Investors are infatuated with price targets for gold and exchange traded funds tracking the precious metal, but many valuation techniques favored by analysts are faulty, says a portfolio manager at ETF provider State Street Global Advisors.
“I’m bullish on gold, but let’s just be intellectually honest on valuing it,” said State Street’s Chris Goolgasian at the recent Morningstar ETF Invest Conference in Chicago.
He also thinks gold is not in a bubble, citing supply constraints and skepticism over gold’s multiyear run.
However, Goolgasian is wary of Wall Street’s habit of looking at past ratios and historical performance and applying them to today’s market to slap a target price on gold. These approaches include inflation-adjusted targets from previous gold highs, or the ratio of gold to the U.S. monetary base or the Dow Jones Industrial Average.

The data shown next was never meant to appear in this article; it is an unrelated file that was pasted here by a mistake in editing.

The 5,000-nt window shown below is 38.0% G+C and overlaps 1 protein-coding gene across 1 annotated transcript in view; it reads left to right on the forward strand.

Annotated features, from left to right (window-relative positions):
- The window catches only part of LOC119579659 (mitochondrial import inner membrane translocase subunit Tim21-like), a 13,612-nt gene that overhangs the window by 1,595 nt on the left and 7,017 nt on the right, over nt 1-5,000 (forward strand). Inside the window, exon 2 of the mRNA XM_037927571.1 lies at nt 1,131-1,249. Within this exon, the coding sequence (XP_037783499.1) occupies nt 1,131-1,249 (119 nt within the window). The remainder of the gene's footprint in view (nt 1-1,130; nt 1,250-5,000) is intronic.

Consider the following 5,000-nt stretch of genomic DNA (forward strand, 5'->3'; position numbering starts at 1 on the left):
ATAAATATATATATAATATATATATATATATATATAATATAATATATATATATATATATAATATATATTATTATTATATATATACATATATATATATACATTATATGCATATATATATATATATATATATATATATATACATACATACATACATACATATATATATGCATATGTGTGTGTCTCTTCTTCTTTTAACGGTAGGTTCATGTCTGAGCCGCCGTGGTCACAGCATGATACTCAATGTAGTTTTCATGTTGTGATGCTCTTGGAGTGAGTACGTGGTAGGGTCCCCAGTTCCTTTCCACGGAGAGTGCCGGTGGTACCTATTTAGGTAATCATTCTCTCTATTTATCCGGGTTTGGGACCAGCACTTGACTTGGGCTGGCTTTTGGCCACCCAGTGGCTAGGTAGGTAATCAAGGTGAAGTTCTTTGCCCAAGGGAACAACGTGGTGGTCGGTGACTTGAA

“Those are interesting data points but they don’t provide a way to value gold,” he said. The portfolio manager is upbeat on gold but doesn’t do price targets.
One reason he’s bullish is that despite gold’s march higher, the supply hasn’t increased. In other words, miners haven’t been able to increase their output. This is a positive for gold because previous asset bubbles have popped when supply met demand. For example, the Nasdaq bubble popped after a frenzy of tech IPOS, while a surge in housing starts oversaturated the real estate market in the housing boom, Goolgasian argued.
Additionally, skepticism over the gold rally is another bullish sign, he said.